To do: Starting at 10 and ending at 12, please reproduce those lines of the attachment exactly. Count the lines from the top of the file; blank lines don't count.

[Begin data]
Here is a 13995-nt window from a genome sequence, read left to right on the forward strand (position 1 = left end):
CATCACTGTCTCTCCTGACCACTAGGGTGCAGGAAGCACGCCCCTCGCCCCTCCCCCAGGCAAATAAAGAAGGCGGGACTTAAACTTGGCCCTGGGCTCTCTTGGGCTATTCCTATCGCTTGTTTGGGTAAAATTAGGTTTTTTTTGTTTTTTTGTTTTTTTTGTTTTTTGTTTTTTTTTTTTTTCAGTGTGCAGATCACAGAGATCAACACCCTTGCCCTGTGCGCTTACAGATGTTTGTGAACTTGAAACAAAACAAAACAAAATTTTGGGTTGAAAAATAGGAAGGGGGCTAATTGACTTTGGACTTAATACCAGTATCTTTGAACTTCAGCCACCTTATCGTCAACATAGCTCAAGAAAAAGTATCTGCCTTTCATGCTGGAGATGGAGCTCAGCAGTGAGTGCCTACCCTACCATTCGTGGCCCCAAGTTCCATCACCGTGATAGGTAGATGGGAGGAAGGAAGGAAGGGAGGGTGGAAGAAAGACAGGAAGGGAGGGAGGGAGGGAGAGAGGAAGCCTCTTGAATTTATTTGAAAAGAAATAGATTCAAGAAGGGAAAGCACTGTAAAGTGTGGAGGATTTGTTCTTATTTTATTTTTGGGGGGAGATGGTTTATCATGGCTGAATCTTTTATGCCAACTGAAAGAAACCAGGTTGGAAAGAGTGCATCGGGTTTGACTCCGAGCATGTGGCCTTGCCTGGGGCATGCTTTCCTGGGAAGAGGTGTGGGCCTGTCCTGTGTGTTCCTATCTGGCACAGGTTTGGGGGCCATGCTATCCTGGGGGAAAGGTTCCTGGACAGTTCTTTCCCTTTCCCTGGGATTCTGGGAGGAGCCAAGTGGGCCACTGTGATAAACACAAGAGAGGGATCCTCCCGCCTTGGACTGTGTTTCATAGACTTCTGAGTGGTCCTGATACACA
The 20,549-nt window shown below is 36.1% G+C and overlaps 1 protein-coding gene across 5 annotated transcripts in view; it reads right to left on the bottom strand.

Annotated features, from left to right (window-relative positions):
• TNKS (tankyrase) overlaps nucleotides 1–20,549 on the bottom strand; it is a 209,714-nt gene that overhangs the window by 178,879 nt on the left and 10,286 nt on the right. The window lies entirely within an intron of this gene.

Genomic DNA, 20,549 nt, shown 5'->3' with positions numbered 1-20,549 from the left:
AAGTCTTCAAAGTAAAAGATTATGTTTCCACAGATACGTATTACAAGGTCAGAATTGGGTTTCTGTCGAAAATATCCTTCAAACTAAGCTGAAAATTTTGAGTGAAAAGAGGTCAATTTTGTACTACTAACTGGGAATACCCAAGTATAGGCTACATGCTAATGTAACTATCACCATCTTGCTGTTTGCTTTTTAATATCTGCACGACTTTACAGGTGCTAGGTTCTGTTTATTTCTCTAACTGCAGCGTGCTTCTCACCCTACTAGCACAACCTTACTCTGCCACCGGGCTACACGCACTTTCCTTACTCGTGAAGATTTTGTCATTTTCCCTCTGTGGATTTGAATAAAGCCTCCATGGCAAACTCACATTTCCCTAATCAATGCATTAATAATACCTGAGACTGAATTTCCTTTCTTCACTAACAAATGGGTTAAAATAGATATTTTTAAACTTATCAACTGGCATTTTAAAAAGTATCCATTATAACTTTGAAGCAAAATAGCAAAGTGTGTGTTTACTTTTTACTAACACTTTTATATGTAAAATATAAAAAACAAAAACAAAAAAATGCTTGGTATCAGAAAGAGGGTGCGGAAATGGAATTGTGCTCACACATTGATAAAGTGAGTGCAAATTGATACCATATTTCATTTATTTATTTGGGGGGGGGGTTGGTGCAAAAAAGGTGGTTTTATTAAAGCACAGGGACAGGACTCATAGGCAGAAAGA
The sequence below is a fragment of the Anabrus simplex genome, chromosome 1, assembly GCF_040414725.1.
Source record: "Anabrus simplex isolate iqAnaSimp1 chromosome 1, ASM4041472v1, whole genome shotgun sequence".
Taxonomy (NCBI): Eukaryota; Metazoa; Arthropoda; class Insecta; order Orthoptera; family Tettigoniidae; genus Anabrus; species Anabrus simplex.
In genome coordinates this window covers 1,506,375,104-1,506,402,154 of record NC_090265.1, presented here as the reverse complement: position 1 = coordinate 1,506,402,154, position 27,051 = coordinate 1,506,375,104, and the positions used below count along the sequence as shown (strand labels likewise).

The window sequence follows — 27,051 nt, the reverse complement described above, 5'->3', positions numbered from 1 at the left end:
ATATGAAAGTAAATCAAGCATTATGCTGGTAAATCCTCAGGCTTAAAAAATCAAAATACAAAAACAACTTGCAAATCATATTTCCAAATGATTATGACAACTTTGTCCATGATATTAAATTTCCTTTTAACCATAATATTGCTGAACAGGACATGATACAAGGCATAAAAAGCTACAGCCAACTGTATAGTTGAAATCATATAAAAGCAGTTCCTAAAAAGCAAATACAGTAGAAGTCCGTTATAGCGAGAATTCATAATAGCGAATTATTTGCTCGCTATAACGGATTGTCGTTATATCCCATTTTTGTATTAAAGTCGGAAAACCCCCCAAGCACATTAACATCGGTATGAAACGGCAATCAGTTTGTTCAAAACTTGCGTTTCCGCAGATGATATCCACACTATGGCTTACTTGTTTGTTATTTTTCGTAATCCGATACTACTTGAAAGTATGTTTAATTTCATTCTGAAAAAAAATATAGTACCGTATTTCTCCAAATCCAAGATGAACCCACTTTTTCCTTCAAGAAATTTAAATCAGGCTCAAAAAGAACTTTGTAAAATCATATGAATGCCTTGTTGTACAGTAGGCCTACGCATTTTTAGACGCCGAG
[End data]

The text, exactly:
Taxonomy (NCBI): Eukaryota; Metazoa; Arthropoda; class Insecta; order Orthoptera; family Tettigoniidae; genus Anabrus; species Anabrus simplex.
In genome coordinates this window covers 1,506,375,104-1,506,402,154 of record NC_090265.1, presented here as the reverse complement: position 1 = coordinate 1,506,402,154, position 27,051 = coordinate 1,506,375,104, and the positions used below count along the sequence as shown (strand labels likewise).

The window sequence follows — 27,051 nt, the reverse complement described above, 5'->3', positions numbered from 1 at the left end: